The volume of EBM in MSK medicine is slowly growing, but it is probably safe to say that it lags behind other branches of medicine. The other reason why EBM is lacking in musculoskeletal medicine is the difficulty of the research. No two injuries are identical so large numbers are required. There are also fewer objective measures such as blood tests. MSK medicine relies on pain (notoriously unreliable) and various markers of function (range of motion, strength etc.) as outcome measures.

The quality of much of the evidence in MSK medicine while slowly improving is still relatively low. Good RCTs (Oxford Level 1) are rare and much of the evidence is case series (levels 3-4) or individual cases.

When dealing with high level athletes, sometimes it is not appropriate to make the same assumptions about their response to treatment as others. Some would argue that the elite athlete is a different physiological animal and therefore may respond differently to treatment.

There will never be good research evidence for treatment of elite athletes as the concept of a blinded placebo trial will not be tolerated by the elite athlete who is desperate to return to his or her sport as soon as possible.

The second factor that I use is personal experience. Obviously the longer you practice, the more exposure you have to each condition and the broader your experience is in treating that condition. Ultimately you will have seen the more common conditions many times, treated them in various ways and you will know what works or does not work, in your hands anyway.

The third factor that influences how I treat someone is expert opinion. That can be in the form of a textbook, a review or opinion article, a lecture or conference presentation from an expert in the field, or simply discussion with learned colleagues.  I am not shy in picking up the phone and calling a colleague who is more experienced in managing a particular condition. Nowadays with email, messaging and Skype it is nearly always possible to discuss with a colleague. Expert opinion is only Level 5 on the Oxford levels of evidence, but this does not diminish its importance.

The fourth and final factor is the patient’s choice2. The degree of patient involvement varies considerably from case to case.  In situations where there is a clear cut evidence-based expert opinion supported form of treatment then it is fair to firmly recommend the desired treatment. When the research is equivocal or non-existent and opinion divided, then it is reasonable to explain the different alternatives to the patient and invite their involvement in the decision making.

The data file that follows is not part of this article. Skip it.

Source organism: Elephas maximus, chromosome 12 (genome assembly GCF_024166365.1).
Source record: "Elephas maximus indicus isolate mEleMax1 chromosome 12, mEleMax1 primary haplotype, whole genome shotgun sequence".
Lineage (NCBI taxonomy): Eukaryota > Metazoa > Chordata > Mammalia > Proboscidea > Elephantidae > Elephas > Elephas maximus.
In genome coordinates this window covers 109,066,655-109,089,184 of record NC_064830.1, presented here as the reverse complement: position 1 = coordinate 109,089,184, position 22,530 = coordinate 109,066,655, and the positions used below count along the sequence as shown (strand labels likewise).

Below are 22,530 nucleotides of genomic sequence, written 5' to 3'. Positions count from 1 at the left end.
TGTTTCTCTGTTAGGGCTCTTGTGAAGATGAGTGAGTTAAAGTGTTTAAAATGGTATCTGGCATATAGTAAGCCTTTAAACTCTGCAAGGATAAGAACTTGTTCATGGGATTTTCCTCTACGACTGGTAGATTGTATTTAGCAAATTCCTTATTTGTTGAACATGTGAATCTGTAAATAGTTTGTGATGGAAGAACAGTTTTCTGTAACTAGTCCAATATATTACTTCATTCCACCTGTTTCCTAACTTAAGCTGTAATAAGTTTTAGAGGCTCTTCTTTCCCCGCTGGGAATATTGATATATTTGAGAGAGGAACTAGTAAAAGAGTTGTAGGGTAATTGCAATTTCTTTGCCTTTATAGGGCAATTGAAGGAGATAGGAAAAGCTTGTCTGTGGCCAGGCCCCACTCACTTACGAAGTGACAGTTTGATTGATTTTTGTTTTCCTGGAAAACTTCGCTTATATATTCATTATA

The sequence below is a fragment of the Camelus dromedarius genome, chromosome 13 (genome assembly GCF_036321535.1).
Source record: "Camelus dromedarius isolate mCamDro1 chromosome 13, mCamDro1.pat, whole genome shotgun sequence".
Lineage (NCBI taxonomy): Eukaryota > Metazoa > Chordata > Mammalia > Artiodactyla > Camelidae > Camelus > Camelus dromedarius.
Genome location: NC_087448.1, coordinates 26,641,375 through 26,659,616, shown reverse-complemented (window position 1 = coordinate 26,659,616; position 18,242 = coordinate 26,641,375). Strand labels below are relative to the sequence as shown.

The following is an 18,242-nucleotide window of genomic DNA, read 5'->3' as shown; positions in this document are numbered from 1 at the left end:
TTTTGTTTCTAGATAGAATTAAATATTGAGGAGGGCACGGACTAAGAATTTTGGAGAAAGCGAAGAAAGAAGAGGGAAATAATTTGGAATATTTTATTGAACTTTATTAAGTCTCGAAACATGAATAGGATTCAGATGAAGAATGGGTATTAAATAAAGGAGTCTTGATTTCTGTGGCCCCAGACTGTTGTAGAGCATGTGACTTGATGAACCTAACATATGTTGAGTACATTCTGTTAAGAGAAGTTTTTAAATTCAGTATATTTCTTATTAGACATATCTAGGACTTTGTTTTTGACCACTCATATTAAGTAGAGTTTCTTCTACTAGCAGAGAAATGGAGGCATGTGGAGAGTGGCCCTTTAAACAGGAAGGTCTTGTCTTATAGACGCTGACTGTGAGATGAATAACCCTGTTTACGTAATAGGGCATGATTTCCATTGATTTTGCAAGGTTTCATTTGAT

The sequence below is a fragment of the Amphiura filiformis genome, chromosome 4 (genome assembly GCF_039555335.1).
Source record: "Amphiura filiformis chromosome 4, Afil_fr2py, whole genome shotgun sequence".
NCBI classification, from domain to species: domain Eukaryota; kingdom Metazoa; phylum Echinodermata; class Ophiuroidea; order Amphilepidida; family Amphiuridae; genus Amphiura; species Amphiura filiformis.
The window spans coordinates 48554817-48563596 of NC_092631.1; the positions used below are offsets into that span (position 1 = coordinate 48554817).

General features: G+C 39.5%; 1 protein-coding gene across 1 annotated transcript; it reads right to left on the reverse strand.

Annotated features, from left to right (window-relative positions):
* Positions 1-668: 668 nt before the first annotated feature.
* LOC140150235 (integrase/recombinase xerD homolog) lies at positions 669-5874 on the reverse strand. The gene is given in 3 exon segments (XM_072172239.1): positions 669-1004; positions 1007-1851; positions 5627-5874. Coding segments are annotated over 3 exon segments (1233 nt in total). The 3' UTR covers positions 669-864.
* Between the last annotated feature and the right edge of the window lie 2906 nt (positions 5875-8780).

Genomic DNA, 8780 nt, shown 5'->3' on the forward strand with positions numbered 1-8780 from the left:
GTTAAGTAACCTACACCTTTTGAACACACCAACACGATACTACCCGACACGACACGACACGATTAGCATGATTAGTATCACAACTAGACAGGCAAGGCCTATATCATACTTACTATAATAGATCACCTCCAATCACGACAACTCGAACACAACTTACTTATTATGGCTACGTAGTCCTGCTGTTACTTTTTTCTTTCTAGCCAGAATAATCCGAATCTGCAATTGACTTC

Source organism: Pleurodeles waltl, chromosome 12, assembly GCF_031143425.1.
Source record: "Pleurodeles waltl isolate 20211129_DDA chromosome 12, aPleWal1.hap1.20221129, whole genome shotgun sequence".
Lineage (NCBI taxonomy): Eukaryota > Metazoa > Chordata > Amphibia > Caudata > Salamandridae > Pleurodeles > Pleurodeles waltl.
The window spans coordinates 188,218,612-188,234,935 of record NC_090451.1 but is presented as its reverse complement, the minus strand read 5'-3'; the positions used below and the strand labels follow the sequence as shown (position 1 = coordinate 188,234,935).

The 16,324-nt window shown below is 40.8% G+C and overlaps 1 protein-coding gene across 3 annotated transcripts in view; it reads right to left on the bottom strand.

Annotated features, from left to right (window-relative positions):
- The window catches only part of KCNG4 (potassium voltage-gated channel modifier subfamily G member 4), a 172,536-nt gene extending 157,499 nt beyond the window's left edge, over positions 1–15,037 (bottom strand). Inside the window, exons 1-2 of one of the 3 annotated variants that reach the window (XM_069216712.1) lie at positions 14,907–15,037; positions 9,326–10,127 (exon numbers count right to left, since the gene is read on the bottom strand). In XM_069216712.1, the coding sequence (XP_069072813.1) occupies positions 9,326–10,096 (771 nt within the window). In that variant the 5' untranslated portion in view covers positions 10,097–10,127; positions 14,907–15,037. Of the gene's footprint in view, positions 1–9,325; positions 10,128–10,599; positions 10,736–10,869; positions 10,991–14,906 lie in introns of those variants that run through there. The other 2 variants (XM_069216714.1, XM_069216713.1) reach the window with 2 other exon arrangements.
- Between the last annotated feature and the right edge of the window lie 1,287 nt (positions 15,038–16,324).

Elite athletes in particular will often be quite knowledgeable about their particular condition due to their own or their colleagues’ past experiences, and may also have been exposed to various folklore treatments common in their particular sport. When their careers could be affected by the choice of treatment then it is certainly reasonable for them to be heavily involved in the choice.

In most situations we use a combination of these four factors to decide on a particular treatment. In the ideal situation there is strong evidence for a particular form of treatment, you have had good experience with that treatment yourself, the experts advocate this treatment and the patient is keen to go ahead. Unfortunately that ideal scenario is the exception rather than the norm.

We must also be aware of our own biases3,4. This may be towards a treatment we enjoy doing (e.g. dry needling), it may be more highly remunerated (shockwave, injections, surgery) or one in which we have a research interest.

For those working with professional athletes and teams there will also be pressure from the athlete, coach, team owner etc to make a decision that maximises the chances of the athlete returning to play as soon as possible5. Sometimes this is not actually in the patient’s best interests6 and there are some startling stories for this paragraph but  not for public consumption. This pressure can be uncomfortable in any setting; it is particularly so when an official threatens that the doctor’s job is in jeopardy unless a certain decision is made. Irrespective of the pressure, it is imperative to remember that as physicians our first duty is to our patient.

Many of you will use the same approach and we recognise the appearance of three of these four factors in Sackett’s7 definition of evidence-based practice – “the integration of best research evidence with clinical expertise and patient values”.

Dr Peter Brukner is an experienced team physician and writing in his capacity as CSM co-author, BJSM Senior Associate Editor, and regular blogger. @PeterBrukner


  1. Goldacre B. Big Pharma. HarperCollins, London, 2012
  2. Quill TE, Holloway RG. Evidence, preferences, recommendations – finding the right balance of patient care. NEJM 2012;366(18):1653-5
  3. Kahneman D. Thinking, Fast and Slow Penguin, London 2012
  4. Kahneman D, Lovallo D, Sibony O. Before you make that big decision… Harv Bus Rev 2011;89(6):50-60